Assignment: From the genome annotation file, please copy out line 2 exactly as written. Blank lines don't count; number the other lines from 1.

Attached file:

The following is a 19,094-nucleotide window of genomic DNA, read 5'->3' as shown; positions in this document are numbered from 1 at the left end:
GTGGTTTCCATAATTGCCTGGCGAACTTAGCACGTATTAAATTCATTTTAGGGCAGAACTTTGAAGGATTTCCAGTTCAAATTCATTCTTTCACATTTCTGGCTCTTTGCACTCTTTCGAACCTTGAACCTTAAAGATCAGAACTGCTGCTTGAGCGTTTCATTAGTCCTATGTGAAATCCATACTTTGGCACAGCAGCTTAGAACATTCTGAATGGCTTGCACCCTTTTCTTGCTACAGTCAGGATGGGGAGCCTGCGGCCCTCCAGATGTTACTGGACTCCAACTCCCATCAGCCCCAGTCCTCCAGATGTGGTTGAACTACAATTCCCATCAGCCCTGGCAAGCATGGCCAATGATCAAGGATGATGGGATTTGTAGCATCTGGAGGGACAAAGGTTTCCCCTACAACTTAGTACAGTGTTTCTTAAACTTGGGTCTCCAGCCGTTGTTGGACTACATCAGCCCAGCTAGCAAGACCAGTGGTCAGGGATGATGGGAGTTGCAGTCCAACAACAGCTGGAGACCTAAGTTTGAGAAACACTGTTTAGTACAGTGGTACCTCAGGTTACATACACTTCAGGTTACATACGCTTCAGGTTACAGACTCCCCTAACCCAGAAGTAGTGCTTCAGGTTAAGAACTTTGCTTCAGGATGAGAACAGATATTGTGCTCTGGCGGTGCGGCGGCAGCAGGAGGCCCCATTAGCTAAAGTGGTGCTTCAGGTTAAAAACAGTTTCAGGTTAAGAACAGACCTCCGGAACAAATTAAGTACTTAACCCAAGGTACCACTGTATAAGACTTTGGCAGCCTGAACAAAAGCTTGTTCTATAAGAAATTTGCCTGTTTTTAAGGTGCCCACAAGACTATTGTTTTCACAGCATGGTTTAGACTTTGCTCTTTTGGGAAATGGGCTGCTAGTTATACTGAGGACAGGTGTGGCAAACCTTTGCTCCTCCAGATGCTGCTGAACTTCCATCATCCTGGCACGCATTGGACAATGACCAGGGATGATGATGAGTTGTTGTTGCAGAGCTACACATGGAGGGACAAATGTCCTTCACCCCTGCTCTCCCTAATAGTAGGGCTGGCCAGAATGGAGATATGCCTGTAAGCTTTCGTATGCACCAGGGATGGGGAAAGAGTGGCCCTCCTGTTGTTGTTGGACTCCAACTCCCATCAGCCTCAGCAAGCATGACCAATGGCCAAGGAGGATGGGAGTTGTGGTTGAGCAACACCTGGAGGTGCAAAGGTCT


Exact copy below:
GTGGTTTCCATAATTGCCTGGCGAACTTAGCACGTATTAAATTCATTTTAGGGCAGAACTTTGAAGGATTTCCAGTTCAAATTCATTCTTTCACATTTCTGGCTCTTTGCACTCTTTCGAACCTTGAACCTTAAAGATCAGAACTGCTGCTTGAGCGTTTCATTAGTCCTATGTGAAATCCATACTTTGGCACAGCAGCTTAGAACATTCTGAATGGCTTGCACCCTTTTCTTGCTACAGTCAGGATGGGGAGCCTGCGGCCCTCCAGATGTTACTGGACTCCAACTCCCATCAGCCCCAGTCCTCCAGATGTGGTTGAACTACAATTCCCATCAGCCCTGGCAAGCATGGCCAATGATCAAGGATGATGGGATTTGTAGCATCTGGAGGGACAAAGGTTTCCCCTACAACTTAGTACAGTGTTTCTTAAACTTGGGTCTCCAGCCGTTGTTGGACTACATCAGCCCAGCTAGCAAGACCAGTGGTCAGGGATGATGGGAGTTGCAGTCCAACAACAGCTGGAGACCTAAGTTTGAGAAACACTGTTTAGTACAGTGGTACCTCAGGTTACATACACTTCAGGTTACATACGCTTCAGGTTACAGACTCCCCTAACCCAGAAGTAGTGCTTCAGGTTAAGAACTTTGCTTCAGGATGAGAACAGATATTGTGCTCTGGCGGTGCGGCGGCAGCAGGAGGCCCCATTAGCTAAAGTGGTGCTTCAGGTTAAAAACAGTTTCAGGTTAAGAACAGACCTCCGGAACAAATTAAGTACTTAACCCAAGGTACCACTGTATAAGACTTTGGCAGCCTGAACAAAAGCTTGTTCTATAAGAAATTTGCCTGTTTTTAAGGTGCCCACAAGACTATTGTTTTCACAGCATGGTTTAGACTTTGCTCTTTTGGGAAATGGGCTGCTAGTTATACTGAGGACAGGTGTGGCAAACCTTTGCTCCTCCAGATGCTGCTGAACTTCCATCATCCTGGCACGCATTGGACAATGACCAGGGATGATGATGAGTTGTTGTTGCAGAGCTACACATGGAGGGACAAATGTCCTTCACCCCTGCTCTCCCTAATAGTAGGGCTGGCCAGAATGGAGATATGCCTGTAAGCTTTCGTATGCACCAGGGATGGGGAAAGAGTGGCCCTCCTGTTGTTGTTGGACTCCAACTCCCATCAGCCTCAGCAAGCATGACCAATGGCCAAGGAGGATGGGAGTTGTGGTTGAGCAACACCTGGAGGTGCAAAGGTCT